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I work in a software organization that has implemented a variation of the scrum methodology. One manager has shared the chicken and pig metaphor on multiple occasions to describe how the team members (developers + QA) are responsible for the approaches, tools, and methods used, and the results accomplished.

In various meetings, he has said things like "I'm a chicken. You guys are the pigs, so to speak", to emphasize the difference in roles.

I appreciate hearing the analogy- it demonstrates a valuable principle. But I think that repeatedly referring to ourselves as 'chickens' and 'pigs' in a professional workplace, in an off-hand reference to this analogy, doesn't communicate the highest sense of respect and trust.

What other approaches/metaphors/language could be used to encourage commitment and not just involvement?

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    IMO the chicken and pig metaphor is not particularly good, since the pig ends up dead ... Unless it's accurate in that the chickens/managers feel it's ok to work their pigs/developers to death... – brhans May 7 '19 at 18:40
  • Are you looking for something that's already well established (like another analogy accepted for this idea), or anything that might both express the same idea and in a more professional, similarly catchy way? – Upper_Case May 7 '19 at 18:50
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    I always assumed "pigs and chickens" was something to do with Animal Farm. Now I know better. Still a terrible analogy though... firstly because you have to explain it, secondly because neither "pig" nor "chicken" is a flattering term in most cultures. I'll always believe that the best approach is to say what you mean in simple terms, instead of cluttering the discussion with jargon. – BittermanAndy May 8 '19 at 13:35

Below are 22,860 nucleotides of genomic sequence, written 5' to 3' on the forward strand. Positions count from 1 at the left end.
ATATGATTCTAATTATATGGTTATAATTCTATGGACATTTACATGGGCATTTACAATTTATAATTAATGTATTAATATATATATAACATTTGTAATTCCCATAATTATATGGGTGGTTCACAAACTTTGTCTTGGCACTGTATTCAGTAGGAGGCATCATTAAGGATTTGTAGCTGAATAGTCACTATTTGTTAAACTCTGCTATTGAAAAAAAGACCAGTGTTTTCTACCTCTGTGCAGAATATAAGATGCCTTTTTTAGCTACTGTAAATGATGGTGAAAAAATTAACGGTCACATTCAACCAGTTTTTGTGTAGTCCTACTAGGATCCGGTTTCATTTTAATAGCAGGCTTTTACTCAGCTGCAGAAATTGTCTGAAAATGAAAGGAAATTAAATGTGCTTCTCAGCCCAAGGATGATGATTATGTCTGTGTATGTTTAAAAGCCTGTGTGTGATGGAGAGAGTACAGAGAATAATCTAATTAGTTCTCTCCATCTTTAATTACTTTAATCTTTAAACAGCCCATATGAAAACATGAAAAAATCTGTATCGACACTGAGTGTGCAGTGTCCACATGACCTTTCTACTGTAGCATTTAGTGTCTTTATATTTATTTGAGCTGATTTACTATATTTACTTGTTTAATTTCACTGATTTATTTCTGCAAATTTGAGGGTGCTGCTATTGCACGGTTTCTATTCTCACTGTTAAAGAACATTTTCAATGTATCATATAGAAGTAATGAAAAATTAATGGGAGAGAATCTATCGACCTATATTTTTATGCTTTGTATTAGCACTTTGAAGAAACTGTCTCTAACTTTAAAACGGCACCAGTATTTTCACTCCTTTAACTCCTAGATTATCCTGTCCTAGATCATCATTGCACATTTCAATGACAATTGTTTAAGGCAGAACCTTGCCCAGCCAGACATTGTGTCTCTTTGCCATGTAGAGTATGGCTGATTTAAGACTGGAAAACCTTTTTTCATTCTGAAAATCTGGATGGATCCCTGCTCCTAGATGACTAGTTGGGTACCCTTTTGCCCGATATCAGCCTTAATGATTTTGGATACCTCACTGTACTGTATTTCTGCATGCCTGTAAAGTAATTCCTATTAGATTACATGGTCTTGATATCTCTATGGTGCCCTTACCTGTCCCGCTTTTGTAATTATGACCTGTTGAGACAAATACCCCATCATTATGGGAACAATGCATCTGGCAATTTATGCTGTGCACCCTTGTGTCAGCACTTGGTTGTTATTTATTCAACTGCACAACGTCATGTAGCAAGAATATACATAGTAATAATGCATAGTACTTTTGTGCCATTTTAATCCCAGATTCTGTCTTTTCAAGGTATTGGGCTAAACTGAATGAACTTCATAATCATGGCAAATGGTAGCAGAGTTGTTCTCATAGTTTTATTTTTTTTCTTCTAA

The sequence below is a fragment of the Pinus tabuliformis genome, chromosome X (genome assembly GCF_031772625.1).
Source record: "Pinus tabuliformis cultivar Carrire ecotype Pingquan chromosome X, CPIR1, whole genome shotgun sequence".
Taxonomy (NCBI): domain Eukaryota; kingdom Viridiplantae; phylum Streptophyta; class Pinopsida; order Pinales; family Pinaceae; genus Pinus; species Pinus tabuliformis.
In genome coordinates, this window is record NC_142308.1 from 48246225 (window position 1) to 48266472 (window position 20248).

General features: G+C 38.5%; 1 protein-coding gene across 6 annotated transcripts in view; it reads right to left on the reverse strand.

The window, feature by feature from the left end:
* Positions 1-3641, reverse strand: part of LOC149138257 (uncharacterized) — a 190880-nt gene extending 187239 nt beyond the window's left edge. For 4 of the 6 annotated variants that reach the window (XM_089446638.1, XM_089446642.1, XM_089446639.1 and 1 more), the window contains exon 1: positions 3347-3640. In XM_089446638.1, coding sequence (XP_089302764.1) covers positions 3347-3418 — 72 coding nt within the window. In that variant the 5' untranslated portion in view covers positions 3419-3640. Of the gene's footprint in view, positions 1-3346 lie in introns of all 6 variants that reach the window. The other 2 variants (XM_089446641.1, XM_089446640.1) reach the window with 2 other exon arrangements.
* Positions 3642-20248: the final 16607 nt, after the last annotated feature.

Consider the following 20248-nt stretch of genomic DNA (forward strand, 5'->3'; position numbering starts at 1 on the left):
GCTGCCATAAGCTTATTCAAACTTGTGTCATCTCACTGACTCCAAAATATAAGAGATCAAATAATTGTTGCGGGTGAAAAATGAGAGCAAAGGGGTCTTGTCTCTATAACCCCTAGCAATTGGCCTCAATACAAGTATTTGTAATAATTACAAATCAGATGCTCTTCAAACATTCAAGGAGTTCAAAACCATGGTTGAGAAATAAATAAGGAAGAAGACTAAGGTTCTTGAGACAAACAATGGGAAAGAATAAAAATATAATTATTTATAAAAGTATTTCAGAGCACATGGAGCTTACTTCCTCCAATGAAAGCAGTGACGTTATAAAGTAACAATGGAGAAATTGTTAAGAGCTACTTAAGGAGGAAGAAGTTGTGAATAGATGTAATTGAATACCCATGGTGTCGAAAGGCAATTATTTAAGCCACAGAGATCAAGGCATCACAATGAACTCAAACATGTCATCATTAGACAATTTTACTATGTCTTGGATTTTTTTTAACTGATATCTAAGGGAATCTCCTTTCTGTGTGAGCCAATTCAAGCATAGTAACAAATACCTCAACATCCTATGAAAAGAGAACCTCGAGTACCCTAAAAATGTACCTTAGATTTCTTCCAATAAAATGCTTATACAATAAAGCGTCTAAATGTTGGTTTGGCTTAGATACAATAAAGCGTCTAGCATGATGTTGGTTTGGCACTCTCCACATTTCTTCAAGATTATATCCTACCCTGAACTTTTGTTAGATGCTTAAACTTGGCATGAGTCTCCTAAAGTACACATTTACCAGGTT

• I think you are getting hung up on minor details. A rose by any other name and all that. – jesse May 8 '19 at 18:07
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What other approaches/metaphors/language could be used to encourage commitment and not just involvement?

I am put in mind of this diagram, which is on a slightly different (but related) subject:

urgency versus sense of purpose (From here)

If you want your team to feel commitment to the project, provide them with the power and the tools to make meaningful decisions about the project that affect its successful outcome - let them choose how to do it, and support that choice. Build a culture that provides them with intrinsic motivation that will make them want to do a job well, and feel proud when they've done it. In particular, give those doing the work and empowered to make decisions about how it should best be done, a direct and personal connection to the stakeholders who are awaiting the output of their efforts. Help people understand why they are doing what they are doing, to appreciate the problems they are helping to solve, and a sense of shared camaraderie.